Early Fifties and Brilliant Recordings

  April 18, 2022   Read time 2 min
Early Fifties and Brilliant Recordings
In the early 1950s the folk revival began to accelerate, heading in various directions, with Lomax’s steady involvement. Beginning with recording English and Irish traditional performers, he next moved to Scotland, where he secured the help of Hamish Henderson and William Montgomerie.

Lomax’s collections were part of two BBC programs, I Heard Scotland Sing, soon followed by The Gaelic West, which demonstrated to a broader British audience that Gaelic folk songs were alive and well. For six months in 1952 he traveled through Spain, then returned to Britain to record Harry Cox, Jeannie Robertson, and other traditional singers. He also worked with Lloyd, MacColl, Isla Cameron, and jazzman Humphrey Lyttleton on the series Ballads and Blues. Similar to his earlier radio programs in the United States, although MacColl now did most of the research and scripting, each show had a particular theme, such as “The Singing Sailormen,” “Song of the Iron Road,” and “The Hammer and the Loom.” Older British folk songs were compared and contrasted with American folk, jazz, and blues lyrics. “In 1953 MacColl’s vision of the revival,” E. David Gregory has explained, “like Lomax’s, was of an eclectic music of working people that would naturally mix songs and tunes from both sides of the Atlantic.”

Indeed, in the 1950s Britain increasingly served as a magnet for various American performers. Blues men were somewhat familiar through their recordings and wartime radio broadcasts, so the burgeoning jazz community warmly greeted Josh White’s arrival in 1950, part of his European tour (the previous year Lead Belly had performed in Paris, but not in the U.K.). Big Bill Broonzy’s trip to England in 1951 was, therefore, rather exceptional. A recording of the singer Lomax made in 1947 was part of The Art of the Negro program, but Broonzy appeared live on Song of the Iron Road, (broadcast in November 1952), performing “John Henry” and “the Midnight Special.” He had already performed and recorded in England the previous year, but returned in early 1952, and again later that year for his third visit, when he was joined by gospel diva Mahalia Jackson for two concerts (he also toured in 1955 and 1957).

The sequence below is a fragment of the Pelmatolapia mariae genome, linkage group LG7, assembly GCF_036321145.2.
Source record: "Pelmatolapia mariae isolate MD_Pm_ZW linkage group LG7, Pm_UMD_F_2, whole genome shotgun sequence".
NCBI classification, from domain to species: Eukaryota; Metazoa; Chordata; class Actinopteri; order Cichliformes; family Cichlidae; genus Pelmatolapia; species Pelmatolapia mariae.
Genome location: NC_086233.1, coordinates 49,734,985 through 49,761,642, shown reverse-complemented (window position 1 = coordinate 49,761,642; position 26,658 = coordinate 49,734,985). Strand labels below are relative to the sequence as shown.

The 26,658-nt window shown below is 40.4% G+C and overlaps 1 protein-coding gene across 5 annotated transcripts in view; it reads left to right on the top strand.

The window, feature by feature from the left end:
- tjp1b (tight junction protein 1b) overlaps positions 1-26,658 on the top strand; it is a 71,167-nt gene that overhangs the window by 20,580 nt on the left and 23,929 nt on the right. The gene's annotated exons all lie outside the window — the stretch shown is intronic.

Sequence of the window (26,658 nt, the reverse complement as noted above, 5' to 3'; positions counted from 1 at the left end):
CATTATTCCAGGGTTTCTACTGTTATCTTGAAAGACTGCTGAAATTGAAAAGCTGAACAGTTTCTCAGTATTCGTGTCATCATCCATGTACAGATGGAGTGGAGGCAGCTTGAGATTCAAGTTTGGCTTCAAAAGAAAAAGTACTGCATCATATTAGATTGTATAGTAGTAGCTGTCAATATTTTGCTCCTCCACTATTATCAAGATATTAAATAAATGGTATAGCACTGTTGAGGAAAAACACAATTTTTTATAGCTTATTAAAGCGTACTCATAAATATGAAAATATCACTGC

Traditional ballad singer and mountain dulcimer player Jean Ritchie, accompanied by her photographer husband George Pickow, also arrived in 1952. She was born in Viper, Kentucky in 1922—not long after Cecil Sharp had visited the Hindman Settlement School, where he had collected songs from her family, including “Fair Nottamun Town” and “The Farmer’s Cursed Wife”—and in 1947, following college, she moved to New York City and first met Lomax. Curious about her British folk roots, she obtained a Fulbright Scholarship from the U.S. government and crossed the Atlantic. She first appeared on one of the Ballads and Blues programs, then traveled with Lomax and Peter Kennedy on a collecting trip to Devon and Cornwall. She collected traditional singers in Scotland and Ireland, recording Seamus Ennis, Tommy Makem, and numerous others. Oddly, Ritchie, as well as popular folksinger Burl Ives, briefly had their own BBC programs, thanks to Lomax’s connections. Ritchie and Pickow soon returned to the United States.

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